p.400: Science, technology, and society (STS) scholars widely agree that the organization of scientific research has shifted over the past forty years. This change has been characterized as a move from mode 1 to mode 2 science (Gibbons et al. 1994), toward a triple helix of university–industry–government relations (Leydesdorff and Etzkowitz 1996), in the direction of asymmetric convergence (Kleinman and Vallas 2001), toward a regime of globalized privatization (Mirowski and Sent 2008), and toward market logic (Berman 2012a, 2012b). -- Highlighted apr 6, 2014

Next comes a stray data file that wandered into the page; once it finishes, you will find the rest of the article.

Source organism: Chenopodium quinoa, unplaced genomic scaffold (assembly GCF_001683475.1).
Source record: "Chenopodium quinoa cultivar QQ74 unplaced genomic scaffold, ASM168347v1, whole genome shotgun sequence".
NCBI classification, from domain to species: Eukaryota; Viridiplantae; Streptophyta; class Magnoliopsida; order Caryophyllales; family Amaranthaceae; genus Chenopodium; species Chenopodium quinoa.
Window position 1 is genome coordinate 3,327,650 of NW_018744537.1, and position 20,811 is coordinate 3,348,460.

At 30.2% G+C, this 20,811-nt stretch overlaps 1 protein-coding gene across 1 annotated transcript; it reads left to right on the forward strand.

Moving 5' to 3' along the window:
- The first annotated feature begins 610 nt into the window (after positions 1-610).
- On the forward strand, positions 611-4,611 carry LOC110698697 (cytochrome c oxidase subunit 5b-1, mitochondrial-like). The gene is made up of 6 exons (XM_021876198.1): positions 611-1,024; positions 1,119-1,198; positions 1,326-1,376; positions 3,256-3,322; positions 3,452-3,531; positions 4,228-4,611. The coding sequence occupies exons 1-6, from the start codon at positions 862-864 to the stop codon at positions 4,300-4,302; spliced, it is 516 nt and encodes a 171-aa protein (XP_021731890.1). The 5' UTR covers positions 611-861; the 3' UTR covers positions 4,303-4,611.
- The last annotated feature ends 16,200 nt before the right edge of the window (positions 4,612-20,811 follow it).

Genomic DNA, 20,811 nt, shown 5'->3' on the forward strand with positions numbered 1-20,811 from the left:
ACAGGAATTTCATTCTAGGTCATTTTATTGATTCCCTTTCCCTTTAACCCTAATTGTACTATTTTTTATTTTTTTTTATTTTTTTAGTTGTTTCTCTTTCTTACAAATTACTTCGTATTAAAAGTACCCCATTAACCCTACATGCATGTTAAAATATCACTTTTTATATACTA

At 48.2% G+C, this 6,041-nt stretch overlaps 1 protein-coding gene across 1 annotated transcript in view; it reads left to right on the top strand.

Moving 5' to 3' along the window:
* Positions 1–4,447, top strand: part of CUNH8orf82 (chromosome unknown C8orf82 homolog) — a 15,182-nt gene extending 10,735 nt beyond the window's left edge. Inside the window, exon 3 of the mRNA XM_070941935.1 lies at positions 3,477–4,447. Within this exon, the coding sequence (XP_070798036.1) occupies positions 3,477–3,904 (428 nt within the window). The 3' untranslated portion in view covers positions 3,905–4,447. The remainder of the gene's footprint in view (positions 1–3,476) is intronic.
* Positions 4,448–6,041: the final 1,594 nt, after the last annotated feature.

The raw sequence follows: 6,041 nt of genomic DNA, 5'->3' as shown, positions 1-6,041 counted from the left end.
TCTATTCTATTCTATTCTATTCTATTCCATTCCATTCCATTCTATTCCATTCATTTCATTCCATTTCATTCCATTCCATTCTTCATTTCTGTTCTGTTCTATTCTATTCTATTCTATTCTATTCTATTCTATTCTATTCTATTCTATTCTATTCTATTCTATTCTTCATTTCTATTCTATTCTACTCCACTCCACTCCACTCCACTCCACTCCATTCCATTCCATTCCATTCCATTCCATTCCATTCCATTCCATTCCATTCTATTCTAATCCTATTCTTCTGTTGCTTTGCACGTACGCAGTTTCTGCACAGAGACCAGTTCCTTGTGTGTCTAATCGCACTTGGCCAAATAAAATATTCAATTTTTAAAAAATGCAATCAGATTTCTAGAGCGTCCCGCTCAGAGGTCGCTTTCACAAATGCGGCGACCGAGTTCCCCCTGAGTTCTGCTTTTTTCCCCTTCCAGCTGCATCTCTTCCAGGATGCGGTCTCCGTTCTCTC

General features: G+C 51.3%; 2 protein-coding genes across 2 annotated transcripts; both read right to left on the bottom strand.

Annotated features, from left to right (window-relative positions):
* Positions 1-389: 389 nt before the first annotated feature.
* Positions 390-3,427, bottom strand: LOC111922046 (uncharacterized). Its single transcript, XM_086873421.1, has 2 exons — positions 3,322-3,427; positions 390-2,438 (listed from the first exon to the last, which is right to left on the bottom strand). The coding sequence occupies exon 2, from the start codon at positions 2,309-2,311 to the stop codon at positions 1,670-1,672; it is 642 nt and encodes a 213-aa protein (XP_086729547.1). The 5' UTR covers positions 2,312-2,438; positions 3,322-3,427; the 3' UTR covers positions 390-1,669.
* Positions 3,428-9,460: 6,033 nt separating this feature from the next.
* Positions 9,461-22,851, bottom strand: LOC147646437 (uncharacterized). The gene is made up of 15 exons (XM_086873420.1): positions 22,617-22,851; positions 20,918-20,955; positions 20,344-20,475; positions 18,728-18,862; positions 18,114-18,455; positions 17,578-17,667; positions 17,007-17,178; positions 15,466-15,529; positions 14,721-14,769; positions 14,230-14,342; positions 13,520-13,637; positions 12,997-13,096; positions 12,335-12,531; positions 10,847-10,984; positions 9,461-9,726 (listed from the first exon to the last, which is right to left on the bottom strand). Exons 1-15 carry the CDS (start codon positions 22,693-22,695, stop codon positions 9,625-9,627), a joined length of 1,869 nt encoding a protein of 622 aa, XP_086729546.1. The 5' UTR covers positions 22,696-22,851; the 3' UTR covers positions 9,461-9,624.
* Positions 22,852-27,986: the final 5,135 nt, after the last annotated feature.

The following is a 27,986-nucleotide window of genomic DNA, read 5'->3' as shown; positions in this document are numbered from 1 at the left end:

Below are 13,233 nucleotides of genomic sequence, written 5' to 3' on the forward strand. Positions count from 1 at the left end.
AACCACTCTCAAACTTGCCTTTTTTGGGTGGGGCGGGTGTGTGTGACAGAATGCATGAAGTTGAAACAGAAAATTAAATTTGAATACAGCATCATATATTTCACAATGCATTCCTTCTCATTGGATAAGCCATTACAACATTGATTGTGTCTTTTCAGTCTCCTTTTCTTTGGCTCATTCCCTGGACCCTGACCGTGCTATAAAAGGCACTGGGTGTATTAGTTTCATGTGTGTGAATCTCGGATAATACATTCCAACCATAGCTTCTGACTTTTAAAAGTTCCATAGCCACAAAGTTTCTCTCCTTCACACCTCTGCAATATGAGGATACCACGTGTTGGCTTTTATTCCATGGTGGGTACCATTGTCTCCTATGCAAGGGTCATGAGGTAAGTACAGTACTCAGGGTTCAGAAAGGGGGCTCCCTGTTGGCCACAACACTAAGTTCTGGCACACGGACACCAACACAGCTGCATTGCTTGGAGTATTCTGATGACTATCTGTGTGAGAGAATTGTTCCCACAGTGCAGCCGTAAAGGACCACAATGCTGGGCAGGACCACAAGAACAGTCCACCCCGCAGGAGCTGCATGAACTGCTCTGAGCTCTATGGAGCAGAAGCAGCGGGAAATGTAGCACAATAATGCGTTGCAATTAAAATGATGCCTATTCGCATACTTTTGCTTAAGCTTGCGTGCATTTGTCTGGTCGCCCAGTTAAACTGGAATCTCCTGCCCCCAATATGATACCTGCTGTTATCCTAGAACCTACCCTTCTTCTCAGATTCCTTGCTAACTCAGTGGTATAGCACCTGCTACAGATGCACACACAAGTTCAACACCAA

p.401: A neoliberal approach to S&T policy, as scholars have pointed out, will emphasize strong intellectual property rights, a large role for the private sector, and the encouragement of market mechanisms within science. -- Highlighted apr 6, 2014

p.402: But economization does not require the belief that a strong but limited free market–oriented state is the best way to achieve desirable economic outcomes. Most members of the political left in the United States and elsewhere also believe that the public interest is best served by a growing economy, and that the state should try to create such an economy. -- Highlighted apr 6, 2014

p.402: For example, many believe that the state should support scientific research directly because markets will, on their own, underinvest in R&D, and R&D investment increases productivity and economic growth. -- Highlighted apr 6, 2014